Wilson v. Humphreys (Cayman) Ltd.

Decision Date21 November 1990
Docket Number88-2496,Nos. 88-2495,s. 88-2495
Citation916 F.2d 1239
PartiesDorothy A. WILSON and Louis P. Wilson, Plaintiffs-Appellees, v. HUMPHREYS (CAYMAN) LIMITED, a corporation, and Holiday Inns, Inc., a corporation, Defendants-Appellants.
CourtU.S. Court of Appeals — Seventh Circuit

Robert L. Gibson, Alfred H. Kreckman, Jr., Massey, Anderson & Gibson, Paris, Ill., Phillip A. Terry, McHale, Cook & Welch, Indianapolis, Ind., for plaintiffs-appellees.

James A. McDermott, Jan M. Carroll, Barnes & Thornburg, Indianapolis, Ind., Theodore J. Nowacki, Bose, McKinney & Evans, Indianapolis, Ind., for defendants-appellants.

Before BAUER, Chief Judge, and RIPPLE, Circuit Judge, and WILL, Senior District Judge. *

RIPPLE, Circuit Judge.

Dorothy and Louis Wilson initiated this diversity action in 1986. The Wilsons asserted

                that the two defendants involved in this appeal, together with a third defendant, were liable to them for damages in connection with a serious injury suffered by Mrs. Wilson while staying as a guest in appellant Humphreys' hotel. 1   Humphreys and Holiday Inns moved to dismiss the complaint due to lack of subject matter and personal jurisdiction, and asserted that the forum selected by the plaintiffs violated the doctrine of forum non conveniens.    The district court denied these motions.  Upon application by the appellants, the district court certified the questions of jurisdiction and forum non conveniens to this court on May 25, 1988 (for Humphreys), and July 7, 1988 (for Holiday Inns).  This court accepted the appeal on July 13, 1988.  We now affirm the judgment of the district court in part and remand for further consideration

Humphreys (Cayman) Limited is incorporated under the laws of the Cayman Islands. Humphreys is a licensee of appellant Holiday Inns, Inc. and operates a hotel in the Cayman Islands under authority of that license. Humphreys maintains a corporate office in Memphis, Tennessee and has operated a reservations office in Miami, Florida. Holiday Inns, Inc. is a Tennessee corporation and is registered to do business in Indiana. The record does not reveal the nature or extent of its activities within the state.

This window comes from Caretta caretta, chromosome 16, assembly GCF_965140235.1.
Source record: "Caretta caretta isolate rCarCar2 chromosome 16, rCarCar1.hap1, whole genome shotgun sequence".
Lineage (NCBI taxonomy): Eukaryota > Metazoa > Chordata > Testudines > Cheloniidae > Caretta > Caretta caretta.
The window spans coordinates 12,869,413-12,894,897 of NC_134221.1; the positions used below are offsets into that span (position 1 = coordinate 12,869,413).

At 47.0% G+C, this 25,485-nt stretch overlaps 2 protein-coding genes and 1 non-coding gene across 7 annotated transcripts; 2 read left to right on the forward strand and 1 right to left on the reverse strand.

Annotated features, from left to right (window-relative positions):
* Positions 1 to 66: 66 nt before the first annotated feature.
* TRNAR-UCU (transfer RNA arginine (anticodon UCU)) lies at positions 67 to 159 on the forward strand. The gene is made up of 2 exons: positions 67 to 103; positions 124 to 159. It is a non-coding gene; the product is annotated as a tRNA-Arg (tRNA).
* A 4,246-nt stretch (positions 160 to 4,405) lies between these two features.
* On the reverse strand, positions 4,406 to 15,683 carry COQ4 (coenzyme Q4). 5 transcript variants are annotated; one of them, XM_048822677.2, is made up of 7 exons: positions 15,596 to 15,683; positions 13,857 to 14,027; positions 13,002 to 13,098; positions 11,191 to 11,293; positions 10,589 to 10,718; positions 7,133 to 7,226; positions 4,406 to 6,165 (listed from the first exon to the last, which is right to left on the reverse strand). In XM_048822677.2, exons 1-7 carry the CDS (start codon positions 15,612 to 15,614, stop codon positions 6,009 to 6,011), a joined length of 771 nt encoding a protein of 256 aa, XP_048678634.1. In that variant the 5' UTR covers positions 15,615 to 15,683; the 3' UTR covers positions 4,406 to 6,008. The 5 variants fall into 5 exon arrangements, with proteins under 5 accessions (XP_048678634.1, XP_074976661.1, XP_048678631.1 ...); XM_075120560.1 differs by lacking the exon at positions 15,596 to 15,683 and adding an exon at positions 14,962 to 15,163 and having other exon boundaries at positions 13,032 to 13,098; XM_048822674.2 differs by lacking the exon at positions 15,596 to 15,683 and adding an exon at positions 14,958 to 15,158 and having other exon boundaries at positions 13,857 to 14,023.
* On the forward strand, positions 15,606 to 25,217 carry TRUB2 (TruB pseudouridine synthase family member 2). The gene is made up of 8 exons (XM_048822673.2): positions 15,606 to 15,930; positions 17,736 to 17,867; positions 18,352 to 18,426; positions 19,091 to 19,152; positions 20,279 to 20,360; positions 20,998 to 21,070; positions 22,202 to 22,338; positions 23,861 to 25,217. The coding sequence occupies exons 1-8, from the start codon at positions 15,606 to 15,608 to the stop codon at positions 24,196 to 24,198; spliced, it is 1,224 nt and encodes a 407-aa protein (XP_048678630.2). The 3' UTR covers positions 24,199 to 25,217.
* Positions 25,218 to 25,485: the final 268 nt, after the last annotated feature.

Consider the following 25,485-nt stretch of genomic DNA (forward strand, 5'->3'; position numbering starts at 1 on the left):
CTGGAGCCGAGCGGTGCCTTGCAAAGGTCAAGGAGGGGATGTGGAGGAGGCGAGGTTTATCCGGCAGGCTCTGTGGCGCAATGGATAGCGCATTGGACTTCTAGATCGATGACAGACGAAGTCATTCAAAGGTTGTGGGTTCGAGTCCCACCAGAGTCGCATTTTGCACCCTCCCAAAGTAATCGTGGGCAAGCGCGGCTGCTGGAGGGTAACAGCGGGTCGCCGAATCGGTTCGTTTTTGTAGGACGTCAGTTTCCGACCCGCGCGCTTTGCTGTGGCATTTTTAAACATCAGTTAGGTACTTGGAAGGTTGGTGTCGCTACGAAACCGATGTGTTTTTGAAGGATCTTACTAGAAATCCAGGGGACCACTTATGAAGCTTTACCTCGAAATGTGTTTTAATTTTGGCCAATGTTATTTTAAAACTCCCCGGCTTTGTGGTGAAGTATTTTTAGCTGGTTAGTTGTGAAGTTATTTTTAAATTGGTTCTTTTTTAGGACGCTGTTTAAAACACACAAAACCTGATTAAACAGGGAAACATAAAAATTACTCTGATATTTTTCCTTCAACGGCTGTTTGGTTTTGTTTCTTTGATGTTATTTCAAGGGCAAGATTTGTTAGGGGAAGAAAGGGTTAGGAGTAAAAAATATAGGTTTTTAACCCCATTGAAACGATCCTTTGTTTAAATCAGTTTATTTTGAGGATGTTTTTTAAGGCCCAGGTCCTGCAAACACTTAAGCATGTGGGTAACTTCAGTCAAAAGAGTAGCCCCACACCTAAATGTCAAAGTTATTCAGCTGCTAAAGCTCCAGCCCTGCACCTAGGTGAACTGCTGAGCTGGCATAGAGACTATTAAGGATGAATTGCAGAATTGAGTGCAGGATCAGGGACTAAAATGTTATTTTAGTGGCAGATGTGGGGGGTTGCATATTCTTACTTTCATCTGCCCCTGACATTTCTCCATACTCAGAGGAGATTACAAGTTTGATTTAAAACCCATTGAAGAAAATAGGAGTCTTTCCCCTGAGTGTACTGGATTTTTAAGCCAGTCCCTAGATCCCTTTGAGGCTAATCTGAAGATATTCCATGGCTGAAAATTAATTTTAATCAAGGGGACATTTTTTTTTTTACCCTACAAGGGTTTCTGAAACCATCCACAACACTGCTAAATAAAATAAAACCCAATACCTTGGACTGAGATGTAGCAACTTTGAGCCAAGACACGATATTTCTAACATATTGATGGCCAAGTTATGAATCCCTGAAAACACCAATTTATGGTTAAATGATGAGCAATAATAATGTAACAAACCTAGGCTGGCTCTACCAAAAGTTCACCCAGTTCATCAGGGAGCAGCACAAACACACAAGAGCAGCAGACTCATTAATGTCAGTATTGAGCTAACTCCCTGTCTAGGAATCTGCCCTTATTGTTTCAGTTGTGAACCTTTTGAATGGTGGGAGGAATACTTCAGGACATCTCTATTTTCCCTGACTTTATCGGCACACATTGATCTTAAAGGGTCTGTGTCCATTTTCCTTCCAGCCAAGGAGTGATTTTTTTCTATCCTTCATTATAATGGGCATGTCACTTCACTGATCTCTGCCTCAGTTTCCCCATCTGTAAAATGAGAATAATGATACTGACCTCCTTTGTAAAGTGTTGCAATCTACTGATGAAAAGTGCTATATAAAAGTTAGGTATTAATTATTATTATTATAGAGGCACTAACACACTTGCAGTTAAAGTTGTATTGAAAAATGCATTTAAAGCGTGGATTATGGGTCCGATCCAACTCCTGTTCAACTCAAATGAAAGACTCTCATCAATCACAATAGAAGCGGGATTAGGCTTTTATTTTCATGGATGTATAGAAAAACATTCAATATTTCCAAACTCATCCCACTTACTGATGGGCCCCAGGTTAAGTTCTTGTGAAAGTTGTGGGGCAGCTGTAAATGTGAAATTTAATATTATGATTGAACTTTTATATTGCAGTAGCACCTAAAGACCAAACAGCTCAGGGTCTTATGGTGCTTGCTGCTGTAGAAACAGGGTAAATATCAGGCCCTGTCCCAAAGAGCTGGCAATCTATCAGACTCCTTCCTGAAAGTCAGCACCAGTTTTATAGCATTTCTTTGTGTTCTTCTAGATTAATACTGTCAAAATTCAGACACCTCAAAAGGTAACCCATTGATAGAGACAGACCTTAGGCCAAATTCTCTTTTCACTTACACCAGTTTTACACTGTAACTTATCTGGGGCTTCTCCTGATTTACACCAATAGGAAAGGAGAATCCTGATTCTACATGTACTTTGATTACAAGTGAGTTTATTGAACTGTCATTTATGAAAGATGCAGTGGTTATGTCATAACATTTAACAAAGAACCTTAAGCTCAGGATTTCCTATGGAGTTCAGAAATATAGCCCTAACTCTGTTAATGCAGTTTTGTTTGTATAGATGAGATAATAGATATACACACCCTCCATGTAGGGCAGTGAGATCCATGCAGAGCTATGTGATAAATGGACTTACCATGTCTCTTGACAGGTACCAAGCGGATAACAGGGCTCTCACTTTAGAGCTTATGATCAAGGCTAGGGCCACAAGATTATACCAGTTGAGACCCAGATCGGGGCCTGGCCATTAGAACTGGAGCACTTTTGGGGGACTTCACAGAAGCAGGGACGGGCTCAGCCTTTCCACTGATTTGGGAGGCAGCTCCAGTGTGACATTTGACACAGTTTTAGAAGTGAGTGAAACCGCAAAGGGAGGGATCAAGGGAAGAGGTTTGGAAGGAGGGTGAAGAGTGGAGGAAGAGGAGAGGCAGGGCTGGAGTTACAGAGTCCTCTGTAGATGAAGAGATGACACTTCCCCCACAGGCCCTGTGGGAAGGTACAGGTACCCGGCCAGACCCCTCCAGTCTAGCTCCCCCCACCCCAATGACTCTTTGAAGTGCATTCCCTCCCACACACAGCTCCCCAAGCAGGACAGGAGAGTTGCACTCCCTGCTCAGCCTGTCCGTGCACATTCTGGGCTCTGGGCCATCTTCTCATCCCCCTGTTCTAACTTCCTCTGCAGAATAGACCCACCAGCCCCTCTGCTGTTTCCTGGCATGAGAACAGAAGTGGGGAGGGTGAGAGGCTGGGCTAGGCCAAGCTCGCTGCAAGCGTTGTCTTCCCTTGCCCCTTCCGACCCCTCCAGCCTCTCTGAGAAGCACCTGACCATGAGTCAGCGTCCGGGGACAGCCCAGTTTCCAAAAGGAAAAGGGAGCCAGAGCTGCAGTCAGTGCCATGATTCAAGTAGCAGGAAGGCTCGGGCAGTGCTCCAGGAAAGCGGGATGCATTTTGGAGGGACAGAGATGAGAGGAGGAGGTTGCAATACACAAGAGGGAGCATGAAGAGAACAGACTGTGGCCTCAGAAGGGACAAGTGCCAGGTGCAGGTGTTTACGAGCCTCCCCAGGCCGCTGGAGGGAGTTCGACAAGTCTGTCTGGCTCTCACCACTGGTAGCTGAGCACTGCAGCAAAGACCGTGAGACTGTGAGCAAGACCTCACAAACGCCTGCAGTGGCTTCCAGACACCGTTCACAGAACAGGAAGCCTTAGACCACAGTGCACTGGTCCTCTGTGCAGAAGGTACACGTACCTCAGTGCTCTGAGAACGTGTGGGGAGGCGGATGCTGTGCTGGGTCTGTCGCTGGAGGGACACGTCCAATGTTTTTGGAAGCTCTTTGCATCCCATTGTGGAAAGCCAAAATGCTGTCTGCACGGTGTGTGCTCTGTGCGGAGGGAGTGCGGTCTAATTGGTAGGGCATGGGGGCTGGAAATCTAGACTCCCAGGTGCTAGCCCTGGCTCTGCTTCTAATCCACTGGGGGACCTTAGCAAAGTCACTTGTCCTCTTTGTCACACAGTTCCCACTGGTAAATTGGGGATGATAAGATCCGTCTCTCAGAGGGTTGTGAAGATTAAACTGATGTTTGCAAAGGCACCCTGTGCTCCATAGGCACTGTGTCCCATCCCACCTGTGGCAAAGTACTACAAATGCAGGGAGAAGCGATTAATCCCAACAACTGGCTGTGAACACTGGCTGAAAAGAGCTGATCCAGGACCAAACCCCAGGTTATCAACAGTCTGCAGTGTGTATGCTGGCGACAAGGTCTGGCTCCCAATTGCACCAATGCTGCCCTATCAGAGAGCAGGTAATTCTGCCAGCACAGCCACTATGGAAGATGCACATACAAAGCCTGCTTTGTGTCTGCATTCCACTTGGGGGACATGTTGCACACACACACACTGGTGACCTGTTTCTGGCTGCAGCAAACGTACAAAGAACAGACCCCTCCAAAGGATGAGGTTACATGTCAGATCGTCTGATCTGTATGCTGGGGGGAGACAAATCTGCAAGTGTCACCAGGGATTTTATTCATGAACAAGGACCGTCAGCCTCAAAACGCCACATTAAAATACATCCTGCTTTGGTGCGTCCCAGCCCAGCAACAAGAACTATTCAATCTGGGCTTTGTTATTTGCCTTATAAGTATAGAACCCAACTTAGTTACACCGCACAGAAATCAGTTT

Since 1976, Humphreys has participated in a continuing commercial relationship with American Trans Air (American) to provide accommodations for tours run by American to the Cayman Islands. As part of this relationship, Humphreys sent officers to Indianapolis on at least one occasion to meet with representatives of American. During a trip to Indiana in the summer of 1981, Humphreys' representatives negotiated a long-term contract with American by which a certain number of rooms at Humphreys' hotel would be guaranteed at a reduced rate for American-run tours, with American tour leaders receiving free accommodations. American frequently has listed trips to the Cayman Islands in its regular advertising brochures and has included specific references to Humphreys' hotel. In addition, Humphreys advertises extensively in national magazines directed both at travel agents and potential travellers. Humphreys printed rate cards and brochures that it sent for further distribution to American in Indiana and to various travel agents around the country.

Dorothy and Louis Wilson participated in a tour organized by American that left Indianapolis International Airport on October 28, 1984. The group stayed at Humphreys' hotel in the Cayman Islands. According to Mrs. Wilson's affidavit, arrangements for the trip were made as a result of advertisements for the tour that appeared in American's travel bulletin. Arrangements were made with American's tour subsidiary, Ambassadair, and payment was made to Ambassadair in Indianapolis, Indiana.

On October 30, 1984, Mrs. Wilson was assaulted by an intruder in her hotel room. The intruder attempted to rob and rape Mrs. Wilson, and she suffered serious injuries. She spent a week in a hospital on the Cayman Islands and then returned to Indianapolis to be treated at Methodist Hospital.

The complaint contains thirteen counts against the two appellants in this case. The counts charge the appellants with negligence, breach of express and implied warranties, breach of contract, and negligent infliction of emotional distress. The appellants moved to dismiss the complaint on the grounds of lack of subject matter or personal jurisdiction, and forum non conveniens. The district court denied these motions, but subsequently certified them for

interlocutory appeal pursuant to 28 U.S.C. Sec. 1292(b). We accepted the appeal and now consider each issue in turn.

A. Subject Matter Jurisdiction